FIRST. BEST. MOST.

Does this pep talk from the boss sound familiar? “We need to break through. Where is the excitement in our marketing? Go innovate. Market share is on the line. Budgets are tight. We need a big idea!” Or, the opposite side of the pressure to perform equation…"Let’s just keep doing what we’re doing. What we’re doing has worked in the past but research shows it’s starting to fade. Where do we even start with trying to find new campaigns and ideas?”

FBM to the rescue – FIRST. BEST. MOST. Years ago I was part of a completely new marketing department at a major company tasked with reinventing an antiquated brand in a highly competitive industry. When it came time to develop our annual plan, the direction from the c-suite was crystal clear: cut ~50% of existing run-the-business (RTB) activities and allocate the resources to programs that are First, Best or Most.

More recently I found myself a part of a marketing organization that prided itself on being “world-class.” First week on the job in an annual planning meeting with the CMO and after hearing “world-class” about 60 times in 4 days, I asked him to define what the phrase meant to him. His response was an unequivocal, “You’re to create programs and bring ideas to life that are first of their kind, best in our industry or will garner the most sales, engagement or media attention. Anything that doesn’t fit into one of these categories should be discontinued or not considered.”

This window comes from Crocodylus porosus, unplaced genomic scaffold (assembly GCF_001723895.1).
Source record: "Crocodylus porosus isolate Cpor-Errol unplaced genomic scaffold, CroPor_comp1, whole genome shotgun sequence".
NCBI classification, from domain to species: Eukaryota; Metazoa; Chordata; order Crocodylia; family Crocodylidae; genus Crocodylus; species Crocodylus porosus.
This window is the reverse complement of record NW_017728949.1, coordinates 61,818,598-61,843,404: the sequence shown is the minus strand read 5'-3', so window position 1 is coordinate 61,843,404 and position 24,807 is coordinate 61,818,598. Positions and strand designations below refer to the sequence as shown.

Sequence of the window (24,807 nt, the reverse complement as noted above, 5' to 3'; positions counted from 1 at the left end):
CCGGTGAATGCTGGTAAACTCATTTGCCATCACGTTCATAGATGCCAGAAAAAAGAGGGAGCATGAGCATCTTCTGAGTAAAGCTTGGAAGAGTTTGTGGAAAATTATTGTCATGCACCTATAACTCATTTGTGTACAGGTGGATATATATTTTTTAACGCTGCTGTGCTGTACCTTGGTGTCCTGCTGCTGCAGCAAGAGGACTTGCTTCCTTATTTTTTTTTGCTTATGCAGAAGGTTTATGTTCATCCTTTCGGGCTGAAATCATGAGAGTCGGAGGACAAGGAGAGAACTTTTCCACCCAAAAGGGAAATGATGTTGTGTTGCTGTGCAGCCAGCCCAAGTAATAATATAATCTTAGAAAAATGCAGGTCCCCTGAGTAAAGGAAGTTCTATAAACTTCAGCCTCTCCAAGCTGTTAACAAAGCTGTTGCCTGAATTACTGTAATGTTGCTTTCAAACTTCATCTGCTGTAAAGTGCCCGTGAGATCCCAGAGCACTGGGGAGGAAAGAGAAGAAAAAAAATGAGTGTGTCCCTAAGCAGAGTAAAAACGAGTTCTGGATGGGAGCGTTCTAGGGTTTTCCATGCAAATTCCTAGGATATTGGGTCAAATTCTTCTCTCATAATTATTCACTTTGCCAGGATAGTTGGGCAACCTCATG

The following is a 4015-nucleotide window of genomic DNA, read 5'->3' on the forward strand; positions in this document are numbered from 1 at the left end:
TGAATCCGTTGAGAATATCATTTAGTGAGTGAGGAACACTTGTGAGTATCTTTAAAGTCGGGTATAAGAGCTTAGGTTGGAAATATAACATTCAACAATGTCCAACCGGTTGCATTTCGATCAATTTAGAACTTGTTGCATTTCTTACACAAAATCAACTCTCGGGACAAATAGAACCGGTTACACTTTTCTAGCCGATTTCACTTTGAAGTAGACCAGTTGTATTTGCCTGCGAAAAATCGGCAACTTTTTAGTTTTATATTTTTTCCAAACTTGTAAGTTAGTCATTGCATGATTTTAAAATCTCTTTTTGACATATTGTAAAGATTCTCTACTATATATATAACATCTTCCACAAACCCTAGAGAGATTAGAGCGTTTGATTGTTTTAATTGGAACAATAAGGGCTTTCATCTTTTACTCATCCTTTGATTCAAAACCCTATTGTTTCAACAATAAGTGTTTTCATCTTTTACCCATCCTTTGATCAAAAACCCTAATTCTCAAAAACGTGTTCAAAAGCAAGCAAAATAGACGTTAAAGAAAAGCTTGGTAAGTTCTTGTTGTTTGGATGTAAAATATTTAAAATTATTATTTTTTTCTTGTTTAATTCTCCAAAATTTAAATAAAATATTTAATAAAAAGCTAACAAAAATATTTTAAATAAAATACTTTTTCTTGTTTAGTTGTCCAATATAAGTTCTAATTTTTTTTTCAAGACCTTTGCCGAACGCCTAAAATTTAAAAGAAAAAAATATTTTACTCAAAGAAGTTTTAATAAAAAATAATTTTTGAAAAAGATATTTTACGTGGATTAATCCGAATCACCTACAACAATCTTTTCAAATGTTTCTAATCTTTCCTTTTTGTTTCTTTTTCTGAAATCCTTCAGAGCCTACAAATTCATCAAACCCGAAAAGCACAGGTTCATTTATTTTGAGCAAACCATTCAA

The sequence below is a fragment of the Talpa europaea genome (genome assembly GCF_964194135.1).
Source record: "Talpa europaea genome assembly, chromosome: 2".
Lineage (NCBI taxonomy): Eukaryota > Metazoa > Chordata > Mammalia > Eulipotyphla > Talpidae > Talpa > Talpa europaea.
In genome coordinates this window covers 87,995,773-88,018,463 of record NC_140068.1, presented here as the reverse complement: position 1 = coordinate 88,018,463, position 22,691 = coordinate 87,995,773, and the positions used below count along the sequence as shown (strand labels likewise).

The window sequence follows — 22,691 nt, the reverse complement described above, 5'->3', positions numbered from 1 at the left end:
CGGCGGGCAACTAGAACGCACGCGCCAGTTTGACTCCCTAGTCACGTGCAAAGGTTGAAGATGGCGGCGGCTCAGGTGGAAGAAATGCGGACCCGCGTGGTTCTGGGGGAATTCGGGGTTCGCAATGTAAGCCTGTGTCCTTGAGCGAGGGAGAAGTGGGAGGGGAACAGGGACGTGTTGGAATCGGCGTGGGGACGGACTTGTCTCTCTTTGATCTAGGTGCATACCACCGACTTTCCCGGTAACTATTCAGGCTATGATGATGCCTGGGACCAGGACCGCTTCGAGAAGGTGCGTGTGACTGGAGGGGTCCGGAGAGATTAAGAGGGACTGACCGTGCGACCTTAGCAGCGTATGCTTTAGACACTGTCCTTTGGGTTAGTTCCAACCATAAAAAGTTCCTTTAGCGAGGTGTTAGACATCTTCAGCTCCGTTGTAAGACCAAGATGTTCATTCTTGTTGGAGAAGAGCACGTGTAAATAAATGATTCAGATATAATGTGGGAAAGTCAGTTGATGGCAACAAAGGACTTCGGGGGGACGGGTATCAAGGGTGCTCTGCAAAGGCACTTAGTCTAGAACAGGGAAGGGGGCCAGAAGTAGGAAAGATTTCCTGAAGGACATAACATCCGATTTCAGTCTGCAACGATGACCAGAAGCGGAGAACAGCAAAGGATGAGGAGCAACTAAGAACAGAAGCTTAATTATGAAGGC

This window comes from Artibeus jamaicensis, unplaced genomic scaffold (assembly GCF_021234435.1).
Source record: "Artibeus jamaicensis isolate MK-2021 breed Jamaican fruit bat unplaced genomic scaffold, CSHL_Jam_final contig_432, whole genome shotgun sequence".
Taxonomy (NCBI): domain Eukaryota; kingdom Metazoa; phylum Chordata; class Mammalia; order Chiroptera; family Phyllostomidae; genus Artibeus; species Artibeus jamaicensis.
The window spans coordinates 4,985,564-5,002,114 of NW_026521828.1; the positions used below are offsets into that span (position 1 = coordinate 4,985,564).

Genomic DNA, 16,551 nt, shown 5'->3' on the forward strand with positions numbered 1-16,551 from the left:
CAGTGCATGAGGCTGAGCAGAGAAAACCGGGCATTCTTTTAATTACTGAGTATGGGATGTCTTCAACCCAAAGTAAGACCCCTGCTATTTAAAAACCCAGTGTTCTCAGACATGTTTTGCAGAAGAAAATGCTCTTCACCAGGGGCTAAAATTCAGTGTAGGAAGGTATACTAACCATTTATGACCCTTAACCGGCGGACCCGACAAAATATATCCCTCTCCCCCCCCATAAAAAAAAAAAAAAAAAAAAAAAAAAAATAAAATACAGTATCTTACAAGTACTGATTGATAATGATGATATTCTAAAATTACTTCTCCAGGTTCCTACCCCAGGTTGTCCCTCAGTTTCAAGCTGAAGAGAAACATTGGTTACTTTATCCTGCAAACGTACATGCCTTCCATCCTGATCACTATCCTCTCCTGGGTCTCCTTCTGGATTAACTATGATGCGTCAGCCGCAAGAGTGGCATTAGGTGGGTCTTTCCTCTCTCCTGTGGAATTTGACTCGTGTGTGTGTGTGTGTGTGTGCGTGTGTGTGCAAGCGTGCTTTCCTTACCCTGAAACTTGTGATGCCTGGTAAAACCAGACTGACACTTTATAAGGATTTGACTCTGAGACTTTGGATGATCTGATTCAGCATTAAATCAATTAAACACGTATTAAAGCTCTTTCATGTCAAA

The unfortunate reality is many, if not most, marketing departments don’t operate by the FBM philosophy or weave it into their portfolio to some degree, perhaps most obviously with RTB activities or for major product launches. There’s an aisle in the library packed with volumes on why organizations choose not to operate this way – too risky, stressful, corporate culture, weak leadership – so let’s focus briefly on why it works.

First, having clear objectives aligns teams on goals/KPIs and creates a solidarity leading to greater efficiencies that tend to outperform 5 teams doing 5 different things. Second, FBM programs are likely to receive considerable scrutiny from across the org and external partners. So although perceived as high risk on Day 1, by the time an idea is agreed upon and vetted, it has a better than average chance at succeeding – otherwise it wouldn’t go to market right?! (bulls eye - sarcasm) Anything that strays from the beaten path always encounters skepticism and when the product launch is on the line, it’s amazing the ends to which people will CYA and try to make the campaign a winner.

Last, FBMs can replace some RTB efforts and should theoretically beat their performance. At inception FBMs are often incremental initiatives, not everyone has the luxury of scrapping 50% of their daily duties. But if executed successfully, FBM programs make it considerably easier to let go of the sometimes years-old ways of doing things and transition to the new school. No small feat indeed.

So where do stand with FBM? Is your upcoming campaign the FIRST of its kind? Do you have a program that is BEST in the biz? Did your last launch reach the MOST people and drive the most sales? Does the first line your agency brief read First-Best-Most? Look forward to your comments below. Don’t be afraid to boast with your FBMs!

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Joseph Nolan is a Los Angeles-based marketing and digital executive with over a decade of experience at leading companies in retail, ecommerce, entertainment and health/fitness. Opinions expressed on JoeSocial.com are his own. Please direct business inquiries and suggestions for future posts to joe@joesocial.com.